God visits His children with discipline now so that He will not visit us with punishment on Judgment Day. Under discipline, it may seem as though we are forsaken by God, but that is precisely when He is loving and caring for us the most. Through hardship, the Holy Spirit quenches sinful desires and kills the flesh, to prepare us for eternal life.

Do not become bitter at God when He disciplines you. Rather, humble yourself and repent. Confess your sins and receive absolution. Even when God is visiting you with discipline, He also visits you with forgiveness. Even when God disciplines you He wants you to remember His promises to you.

All things work together for your good. God has visited you and redeemed you. He continues to visit you with discipline and forgiveness so that when He visits you on the Last Day you will enter into the eternal joys of heaven with a glorified body. God’s promises to you are as certain as if they had already been fulfilled.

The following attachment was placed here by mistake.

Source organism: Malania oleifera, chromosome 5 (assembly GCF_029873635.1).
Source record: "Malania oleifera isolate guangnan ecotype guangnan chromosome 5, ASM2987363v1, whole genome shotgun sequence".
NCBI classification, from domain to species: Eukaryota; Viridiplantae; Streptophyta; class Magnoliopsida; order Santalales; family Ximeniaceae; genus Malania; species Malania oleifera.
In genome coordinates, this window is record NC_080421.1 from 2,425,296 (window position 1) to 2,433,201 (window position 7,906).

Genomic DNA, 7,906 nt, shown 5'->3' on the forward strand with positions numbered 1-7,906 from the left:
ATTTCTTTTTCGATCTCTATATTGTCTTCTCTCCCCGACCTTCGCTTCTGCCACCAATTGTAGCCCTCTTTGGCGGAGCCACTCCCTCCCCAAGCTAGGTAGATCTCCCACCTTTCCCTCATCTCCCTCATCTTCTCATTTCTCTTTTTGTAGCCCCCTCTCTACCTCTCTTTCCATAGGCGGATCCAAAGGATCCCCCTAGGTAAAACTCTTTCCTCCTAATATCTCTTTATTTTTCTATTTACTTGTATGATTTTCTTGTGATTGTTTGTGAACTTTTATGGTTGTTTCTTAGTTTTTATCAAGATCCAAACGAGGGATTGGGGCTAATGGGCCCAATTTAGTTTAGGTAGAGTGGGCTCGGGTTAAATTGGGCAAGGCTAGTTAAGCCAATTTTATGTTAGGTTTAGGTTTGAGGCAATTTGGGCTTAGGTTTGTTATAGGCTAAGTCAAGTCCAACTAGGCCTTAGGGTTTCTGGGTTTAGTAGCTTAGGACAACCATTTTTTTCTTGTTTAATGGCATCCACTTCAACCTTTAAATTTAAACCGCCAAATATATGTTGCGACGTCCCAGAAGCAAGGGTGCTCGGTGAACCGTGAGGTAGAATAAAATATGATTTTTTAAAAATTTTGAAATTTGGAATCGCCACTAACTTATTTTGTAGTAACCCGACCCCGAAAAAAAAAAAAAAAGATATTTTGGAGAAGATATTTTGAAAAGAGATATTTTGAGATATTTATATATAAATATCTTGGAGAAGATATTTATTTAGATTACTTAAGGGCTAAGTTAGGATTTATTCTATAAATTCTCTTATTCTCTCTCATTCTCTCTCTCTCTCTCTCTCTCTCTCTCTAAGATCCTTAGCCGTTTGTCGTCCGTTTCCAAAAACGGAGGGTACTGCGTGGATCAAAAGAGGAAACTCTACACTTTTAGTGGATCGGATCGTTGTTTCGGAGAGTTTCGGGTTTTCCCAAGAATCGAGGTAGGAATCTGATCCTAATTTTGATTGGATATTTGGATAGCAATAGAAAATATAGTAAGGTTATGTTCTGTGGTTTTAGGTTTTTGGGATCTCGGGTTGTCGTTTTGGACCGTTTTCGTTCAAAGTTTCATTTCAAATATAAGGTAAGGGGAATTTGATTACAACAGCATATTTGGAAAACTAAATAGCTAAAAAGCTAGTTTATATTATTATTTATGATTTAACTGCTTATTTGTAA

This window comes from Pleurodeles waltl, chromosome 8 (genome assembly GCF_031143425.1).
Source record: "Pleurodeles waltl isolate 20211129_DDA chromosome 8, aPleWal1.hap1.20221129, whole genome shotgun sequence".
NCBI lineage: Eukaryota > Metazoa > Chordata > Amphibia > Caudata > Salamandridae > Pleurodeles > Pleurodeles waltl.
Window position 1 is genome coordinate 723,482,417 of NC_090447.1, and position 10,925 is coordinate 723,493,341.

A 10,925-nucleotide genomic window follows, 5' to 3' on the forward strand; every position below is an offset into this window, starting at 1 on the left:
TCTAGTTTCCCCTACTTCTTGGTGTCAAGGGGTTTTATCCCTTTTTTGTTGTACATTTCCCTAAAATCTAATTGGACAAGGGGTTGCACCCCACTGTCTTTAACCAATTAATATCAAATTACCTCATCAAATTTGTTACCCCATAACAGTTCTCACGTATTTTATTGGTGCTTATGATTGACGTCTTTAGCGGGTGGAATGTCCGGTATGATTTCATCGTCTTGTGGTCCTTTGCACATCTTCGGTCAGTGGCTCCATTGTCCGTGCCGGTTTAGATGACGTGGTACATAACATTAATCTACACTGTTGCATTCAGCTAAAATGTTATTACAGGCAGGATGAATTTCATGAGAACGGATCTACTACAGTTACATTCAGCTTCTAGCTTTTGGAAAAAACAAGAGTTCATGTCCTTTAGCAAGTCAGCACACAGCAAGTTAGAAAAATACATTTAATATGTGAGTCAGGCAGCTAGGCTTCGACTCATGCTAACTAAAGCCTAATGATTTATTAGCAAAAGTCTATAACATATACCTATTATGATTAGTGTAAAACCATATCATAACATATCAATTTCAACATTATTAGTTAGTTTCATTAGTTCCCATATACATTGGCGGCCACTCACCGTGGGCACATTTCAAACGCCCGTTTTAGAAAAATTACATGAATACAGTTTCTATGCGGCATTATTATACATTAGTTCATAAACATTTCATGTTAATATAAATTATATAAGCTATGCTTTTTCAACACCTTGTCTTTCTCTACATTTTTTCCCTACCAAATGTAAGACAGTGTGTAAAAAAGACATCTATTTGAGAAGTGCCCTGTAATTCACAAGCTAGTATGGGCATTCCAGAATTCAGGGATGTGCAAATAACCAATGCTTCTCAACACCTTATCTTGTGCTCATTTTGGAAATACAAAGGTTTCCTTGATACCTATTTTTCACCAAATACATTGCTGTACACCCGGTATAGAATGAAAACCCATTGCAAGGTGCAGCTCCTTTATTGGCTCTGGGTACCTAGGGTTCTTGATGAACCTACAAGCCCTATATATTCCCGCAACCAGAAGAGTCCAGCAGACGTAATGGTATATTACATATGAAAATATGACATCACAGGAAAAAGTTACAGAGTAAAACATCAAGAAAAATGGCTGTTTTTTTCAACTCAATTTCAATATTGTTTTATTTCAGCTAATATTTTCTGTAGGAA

Therefore we do not fear the return of Christ. Rather, we pray: O Saviour, rend the heavens wide; Come down, come down with mighty stride; Unlock the gates, the doors break down; Unbar the way to heaven’s crown (LSB 355 st. 1). Amen.

The peace of God which surpasses all understanding will keep your hearts and minds in Christ Jesus our Lord. Amen.

Stay Awake

Sermon for the Last Sunday of the Church Year based on Mark 13:24-37

Dear people who are awake: grace, mercy, and peace to you from God the Father and our Lord and Saviour Jesus Christ. Amen.

Stay awake. Jesus tells us to stay awake because it is possible to fall asleep. It is possible for us to fall asleep instead of keeping watch and being ready for Christ’s return. That is to say, it is possible for us to fall away from the faith.

So, stay awake. Stay awake from the false sense of security in which no thought is given at all about Christ’s return on the Last Day. Stay awake from the expectation that things will just keep on going as they have been since the foundation of the world. Stay awake from the lull of worldly comfort. Stay awake from giving highest priority to the cares of this world. Stay awake from the deceitfulness of riches.